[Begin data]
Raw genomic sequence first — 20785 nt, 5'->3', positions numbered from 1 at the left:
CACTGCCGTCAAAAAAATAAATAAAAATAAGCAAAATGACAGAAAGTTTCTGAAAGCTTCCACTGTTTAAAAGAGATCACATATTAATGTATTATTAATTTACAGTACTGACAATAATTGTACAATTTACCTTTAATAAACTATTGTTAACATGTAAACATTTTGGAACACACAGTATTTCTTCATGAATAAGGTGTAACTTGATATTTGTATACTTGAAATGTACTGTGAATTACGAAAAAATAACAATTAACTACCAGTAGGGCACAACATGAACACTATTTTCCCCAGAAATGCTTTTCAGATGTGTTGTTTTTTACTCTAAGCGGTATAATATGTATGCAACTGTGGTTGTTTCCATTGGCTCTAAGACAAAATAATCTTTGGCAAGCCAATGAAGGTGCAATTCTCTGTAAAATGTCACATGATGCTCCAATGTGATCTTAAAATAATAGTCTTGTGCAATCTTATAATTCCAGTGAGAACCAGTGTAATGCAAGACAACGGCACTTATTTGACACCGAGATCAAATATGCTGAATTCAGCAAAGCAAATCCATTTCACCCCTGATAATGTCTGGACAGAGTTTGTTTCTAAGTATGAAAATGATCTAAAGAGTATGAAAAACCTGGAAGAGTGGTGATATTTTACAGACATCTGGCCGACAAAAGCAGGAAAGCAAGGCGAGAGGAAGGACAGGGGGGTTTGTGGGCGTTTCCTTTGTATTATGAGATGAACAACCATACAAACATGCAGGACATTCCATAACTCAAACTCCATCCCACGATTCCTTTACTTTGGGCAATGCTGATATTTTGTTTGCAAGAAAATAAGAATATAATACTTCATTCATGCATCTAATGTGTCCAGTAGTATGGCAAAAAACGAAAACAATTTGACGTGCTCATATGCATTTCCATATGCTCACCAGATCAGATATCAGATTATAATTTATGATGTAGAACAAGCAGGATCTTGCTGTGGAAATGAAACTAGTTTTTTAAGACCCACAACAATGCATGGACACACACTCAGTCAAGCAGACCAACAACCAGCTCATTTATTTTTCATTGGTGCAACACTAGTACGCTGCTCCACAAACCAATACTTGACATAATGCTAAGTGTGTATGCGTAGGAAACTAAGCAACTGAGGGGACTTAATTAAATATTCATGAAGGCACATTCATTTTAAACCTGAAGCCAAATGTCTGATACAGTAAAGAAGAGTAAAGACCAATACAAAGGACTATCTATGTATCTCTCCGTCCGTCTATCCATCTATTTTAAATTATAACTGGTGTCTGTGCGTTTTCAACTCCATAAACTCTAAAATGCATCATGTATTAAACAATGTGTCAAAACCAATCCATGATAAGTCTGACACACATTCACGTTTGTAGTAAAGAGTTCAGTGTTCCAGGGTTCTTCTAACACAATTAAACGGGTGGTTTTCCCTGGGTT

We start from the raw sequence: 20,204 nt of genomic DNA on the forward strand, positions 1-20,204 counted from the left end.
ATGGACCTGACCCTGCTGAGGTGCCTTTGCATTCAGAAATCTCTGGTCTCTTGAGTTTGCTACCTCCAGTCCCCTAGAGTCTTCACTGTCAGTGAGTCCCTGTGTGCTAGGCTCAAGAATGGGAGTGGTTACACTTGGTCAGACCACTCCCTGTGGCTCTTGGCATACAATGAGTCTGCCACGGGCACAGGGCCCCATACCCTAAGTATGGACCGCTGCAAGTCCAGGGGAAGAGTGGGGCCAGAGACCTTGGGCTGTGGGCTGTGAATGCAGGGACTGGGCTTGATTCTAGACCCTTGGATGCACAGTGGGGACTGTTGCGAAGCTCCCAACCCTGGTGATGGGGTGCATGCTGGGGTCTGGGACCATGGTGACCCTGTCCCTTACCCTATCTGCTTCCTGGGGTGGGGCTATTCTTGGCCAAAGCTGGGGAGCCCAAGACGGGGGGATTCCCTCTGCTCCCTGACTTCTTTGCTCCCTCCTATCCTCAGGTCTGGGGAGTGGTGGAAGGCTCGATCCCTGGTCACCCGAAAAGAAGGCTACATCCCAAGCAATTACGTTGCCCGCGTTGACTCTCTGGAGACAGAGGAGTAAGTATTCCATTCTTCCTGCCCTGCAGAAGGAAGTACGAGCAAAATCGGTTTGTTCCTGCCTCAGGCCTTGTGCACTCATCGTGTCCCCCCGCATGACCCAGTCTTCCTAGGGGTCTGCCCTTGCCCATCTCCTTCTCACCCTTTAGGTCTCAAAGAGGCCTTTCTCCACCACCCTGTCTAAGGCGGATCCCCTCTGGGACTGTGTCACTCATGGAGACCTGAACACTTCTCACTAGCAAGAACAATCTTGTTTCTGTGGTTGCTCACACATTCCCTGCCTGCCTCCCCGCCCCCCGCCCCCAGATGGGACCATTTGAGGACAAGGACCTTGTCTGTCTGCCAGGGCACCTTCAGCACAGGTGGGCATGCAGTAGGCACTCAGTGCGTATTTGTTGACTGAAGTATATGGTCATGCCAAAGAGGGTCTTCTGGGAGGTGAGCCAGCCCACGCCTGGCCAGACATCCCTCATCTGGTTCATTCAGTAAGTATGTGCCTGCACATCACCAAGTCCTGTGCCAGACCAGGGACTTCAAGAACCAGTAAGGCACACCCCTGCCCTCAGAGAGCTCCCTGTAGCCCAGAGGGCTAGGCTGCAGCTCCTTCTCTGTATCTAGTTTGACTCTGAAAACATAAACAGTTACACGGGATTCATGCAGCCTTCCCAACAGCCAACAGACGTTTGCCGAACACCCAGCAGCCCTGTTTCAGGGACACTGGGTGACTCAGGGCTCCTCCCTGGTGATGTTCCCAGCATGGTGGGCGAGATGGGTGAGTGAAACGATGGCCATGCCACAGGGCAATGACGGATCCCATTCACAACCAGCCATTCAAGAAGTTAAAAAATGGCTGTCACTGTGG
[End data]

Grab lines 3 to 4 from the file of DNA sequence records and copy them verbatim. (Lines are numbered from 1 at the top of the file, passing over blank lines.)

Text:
We start from the raw sequence: 20,204 nt of genomic DNA on the forward strand, positions 1-20,204 counted from the left end.
ATGGACCTGACCCTGCTGAGGTGCCTTTGCATTCAGAAATCTCTGGTCTCTTGAGTTTGCTACCTCCAGTCCCCTAGAGTCTTCACTGTCAGTGAGTCCCTGTGTGCTAGGCTCAAGAATGGGAGTGGTTACACTTGGTCAGACCACTCCCTGTGGCTCTTGGCATACAATGAGTCTGCCACGGGCACAGGGCCCCATACCCTAAGTATGGACCGCTGCAAGTCCAGGGGAAGAGTGGGGCCAGAGACCTTGGGCTGTGGGCTGTGAATGCAGGGACTGGGCTTGATTCTAGACCCTTGGATGCACAGTGGGGACTGTTGCGAAGCTCCCAACCCTGGTGATGGGGTGCATGCTGGGGTCTGGGACCATGGTGACCCTGTCCCTTACCCTATCTGCTTCCTGGGGTGGGGCTATTCTTGGCCAAAGCTGGGGAGCCCAAGACGGGGGGATTCCCTCTGCTCCCTGACTTCTTTGCTCCCTCCTATCCTCAGGTCTGGGGAGTGGTGGAAGGCTCGATCCCTGGTCACCCGAAAAGAAGGCTACATCCCAAGCAATTACGTTGCCCGCGTTGACTCTCTGGAGACAGAGGAGTAAGTATTCCATTCTTCCTGCCCTGCAGAAGGAAGTACGAGCAAAATCGGTTTGTTCCTGCCTCAGGCCTTGTGCACTCATCGTGTCCCCCCGCATGACCCAGTCTTCCTAGGGGTCTGCCCTTGCCCATCTCCTTCTCACCCTTTAGGTCTCAAAGAGGCCTTTCTCCACCACCCTGTCTAAGGCGGATCCCCTCTGGGACTGTGTCACTCATGGAGACCTGAACACTTCTCACTAGCAAGAACAATCTTGTTTCTGTGGTTGCTCACACATTCCCTGCCTGCCTCCCCGCCCCCCGCCCCCAGATGGGACCATTTGAGGACAAGGACCTTGTCTGTCTGCCAGGGCACCTTCAGCACAGGTGGGCATGCAGTAGGCACTCAGTGCGTATTTGTTGACTGAAGTATATGGTCATGCCAAAGAGGGTCTTCTGGGAGGTGAGCCAGCCCACGCCTGGCCAGACATCCCTCATCTGGTTCATTCAGTAAGTATGTGCCTGCACATCACCAAGTCCTGTGCCAGACCAGGGACTTCAAGAACCAGTAAGGCACACCCCTGCCCTCAGAGAGCTCCCTGTAGCCCAGAGGGCTAGGCTGCAGCTCCTTCTCTGTATCTAGTTTGACTCTGAAAACATAAACAGTTACACGGGATTCATGCAGCCTTCCCAACAGCCAACAGACGTTTGCCGAACACCCAGCAGCCCTGTTTCAGGGACACTGGGTGACTCAGGGCTCCTCCCTGGTGATGTTCCCAGCATGGTGGGCGAGATGGGTGAGTGAAACGATGGCCATGCCACAGGGCAATGACGGATCCCATTCACAACCAGCCATTCAAGAAGTTAAAAAATGGCTGTCACTGTGG